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Briana Bonfiglio

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Briana Bonfiglio is the Digital Editor of Long Island Press.

8 Places to Eat on Long Island With Heated Outdoor Dining

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Restaurant owners have relied on outdoor dining this year as they faced limited capacity restrictions inside their eateries. With the cold weather creeping in, many are worried about how business will be impacted. 

But there is a solution: heated outdoor seating. So get ready to dine al fresco this winter, and check out these restaurants with heated patios and outdoor fire pits.

2 Spring
Chow down on 2 Spring’s fresh fish, farm meat and locally sourced produce while you cozy up under the string lights illuminating their heated patio. Executive Chef Jesse Schenker serves up creative, modern American dishes you’ll want to try. 2 Spring St., Oyster Bay, 2springstreet.com.

Prime 1024
This upscale Italian steakhouse has a heated, cabana-style outdoor dining area that’s dressed up with as much care as its indoor counterpart. The restaurant has a full range of Italian cuisine from a raw bar to housemade pasta and pizza to several steak and chop cuts. 1024 Northern Blvd., Roslyn, prime1024.com.

Lucharitos
Enjoy Mexican bites by the fire at Lucharitos. The whole family can fit at one of their long, wooden picnic tables, and their fire pits warm up this fun, family-friendly outdoor space. 177 Main St., Center Moriches, lucharitos.com.

EGP Land & Sea
Now this outdoor dining arrangement is an experience in itself. EGP’s winter igloos provide an intimate setting for friends and family to gather by a fire and enjoy the restaurant’s American-style eats — from lobster mac ‘n’ cheese to their loaded “cure-all” burger. 2 Pettit Pl., Island Park, egplandandsea.com.

Amici
This Italian joint has greatly expanded its outdoor seating and just added a covered, heated patio and tent. Amici offers Italian favorites, as well as seasonal specials, such as soft bavarian pretzels, fall apple salad and butternut squash ravioli. 304 Route 25A, Mount Sinai, amicirestaurant.org.

Verona Ristorante
Classic Italian cuisine awaits at Verona. And though the weather is getting quite chilly, they won’t leave you out in the cold. In order to maintain social distancing through the winter, they constructed two new, heated outdoor dining areas to make you feel right at home. 1255 Melville Rd., Farmingdale, veronafarmingdale.com.

Bistro 44
Find comfort in a hearty soup and sandwich for lunch or one of Executive Chef Jose Morales’ meat or fish dishes for dinner. Either way, the food will fill you, and the patio heaters will warm you until you forget you were ever cold to begin with. 44 Main St., Northport, bistro44.net.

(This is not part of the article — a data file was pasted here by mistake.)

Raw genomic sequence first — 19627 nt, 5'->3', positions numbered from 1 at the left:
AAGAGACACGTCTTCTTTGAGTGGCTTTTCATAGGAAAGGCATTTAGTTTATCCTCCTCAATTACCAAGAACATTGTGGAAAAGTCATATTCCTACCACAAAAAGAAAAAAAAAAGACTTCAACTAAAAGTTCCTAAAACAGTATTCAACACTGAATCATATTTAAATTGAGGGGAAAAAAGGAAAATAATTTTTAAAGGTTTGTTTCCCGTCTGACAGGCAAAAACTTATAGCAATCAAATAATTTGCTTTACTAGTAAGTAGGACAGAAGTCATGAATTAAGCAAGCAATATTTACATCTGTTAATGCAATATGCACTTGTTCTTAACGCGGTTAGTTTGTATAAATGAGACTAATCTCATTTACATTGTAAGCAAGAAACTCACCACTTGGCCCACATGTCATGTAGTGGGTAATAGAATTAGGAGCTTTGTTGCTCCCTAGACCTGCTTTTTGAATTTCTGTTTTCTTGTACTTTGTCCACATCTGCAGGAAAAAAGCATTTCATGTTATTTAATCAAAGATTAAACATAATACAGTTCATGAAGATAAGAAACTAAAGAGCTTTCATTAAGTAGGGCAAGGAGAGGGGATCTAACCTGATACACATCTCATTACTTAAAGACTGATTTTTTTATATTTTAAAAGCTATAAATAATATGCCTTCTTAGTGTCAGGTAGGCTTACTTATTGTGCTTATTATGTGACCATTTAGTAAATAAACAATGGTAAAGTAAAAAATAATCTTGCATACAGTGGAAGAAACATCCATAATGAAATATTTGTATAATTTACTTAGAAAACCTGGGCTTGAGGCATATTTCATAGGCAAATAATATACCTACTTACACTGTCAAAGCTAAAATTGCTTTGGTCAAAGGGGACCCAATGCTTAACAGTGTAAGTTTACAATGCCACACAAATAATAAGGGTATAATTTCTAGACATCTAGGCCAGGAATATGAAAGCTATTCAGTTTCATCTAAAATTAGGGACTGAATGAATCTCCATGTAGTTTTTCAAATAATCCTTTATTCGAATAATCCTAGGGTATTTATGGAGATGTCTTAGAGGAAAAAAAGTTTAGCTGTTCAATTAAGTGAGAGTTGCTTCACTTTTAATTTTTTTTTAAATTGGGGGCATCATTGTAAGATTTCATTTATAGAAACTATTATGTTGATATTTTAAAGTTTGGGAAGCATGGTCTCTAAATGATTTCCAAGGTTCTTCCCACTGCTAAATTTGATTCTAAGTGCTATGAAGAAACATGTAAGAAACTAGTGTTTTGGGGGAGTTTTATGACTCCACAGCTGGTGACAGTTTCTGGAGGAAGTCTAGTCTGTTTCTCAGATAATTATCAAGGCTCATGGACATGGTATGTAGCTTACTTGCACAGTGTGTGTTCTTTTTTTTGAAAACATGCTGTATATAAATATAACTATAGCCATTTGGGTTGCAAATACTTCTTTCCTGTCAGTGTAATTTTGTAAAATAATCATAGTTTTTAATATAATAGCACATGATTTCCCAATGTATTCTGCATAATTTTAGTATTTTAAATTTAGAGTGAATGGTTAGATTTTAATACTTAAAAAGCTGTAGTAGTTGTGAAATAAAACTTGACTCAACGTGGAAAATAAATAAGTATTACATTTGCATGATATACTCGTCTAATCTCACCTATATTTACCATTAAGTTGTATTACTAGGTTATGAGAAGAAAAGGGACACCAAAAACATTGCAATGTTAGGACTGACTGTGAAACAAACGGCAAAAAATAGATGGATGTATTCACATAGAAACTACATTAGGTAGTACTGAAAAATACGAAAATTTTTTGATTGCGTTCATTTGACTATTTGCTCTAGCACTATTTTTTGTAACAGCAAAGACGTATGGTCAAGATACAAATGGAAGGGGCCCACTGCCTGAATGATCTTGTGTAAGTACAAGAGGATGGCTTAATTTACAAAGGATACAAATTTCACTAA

Nantuckets
Indulge in Nantuckets’ seafood, signature cocktails and homemade desserts under the warmth of the restaurant’s heated outdoor tent. Reservations are recommended for their lunch, dinner and weekend brunch seatings. 9 Traders Cove, Port Jefferson, nantucketsportjefferson.com.

For more food and drink coverage, visit longislandpress.com/category/food-drink.

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Manhasset-based 3GALCreations Creates For a Cause

3 gal creations
Grace Panopoulos, left, Ava Panopoulos, and Lauren Kim, all 11, launched 3Galcreations in August.

Three Manhasset 11-year-olds have turned a fun hobby into a way to give back.

This summer, twins Grace and Ava Panopoulos and their friend Lauren Kim, all sixth graders at Shelter Rock Elementary School in Manhasset, discovered that they love DIY projects.

“The whole summer we were really doing nothing,” Ava says, “but then, we started making and tie-dyeing T-shirts and other things.”

Some of the girls’ friends loved their creations and wanted some of their own. That’s when an idea sparked in their heads: They would sell their handmade products — right now, beaded bracelets and mask chains — and donate proceeds to charities, such as Ronald McDonald House.

“We thought it would be a nice idea to help the kids who are suffering throughout this
pandemic,” Grace says, “especially when they have something like cancer.”

The girls have raised nearly $3,000 selling their creations and donated to four organizations so far: Manhasset Women’s Coalition Against Breast Cancer, Zach Sobiech Osteosarcoma Fund, Madison Holleran Foundation and Leashes of Valor. They’ll also be visiting Ronald McDonald House soon to deliver a donation.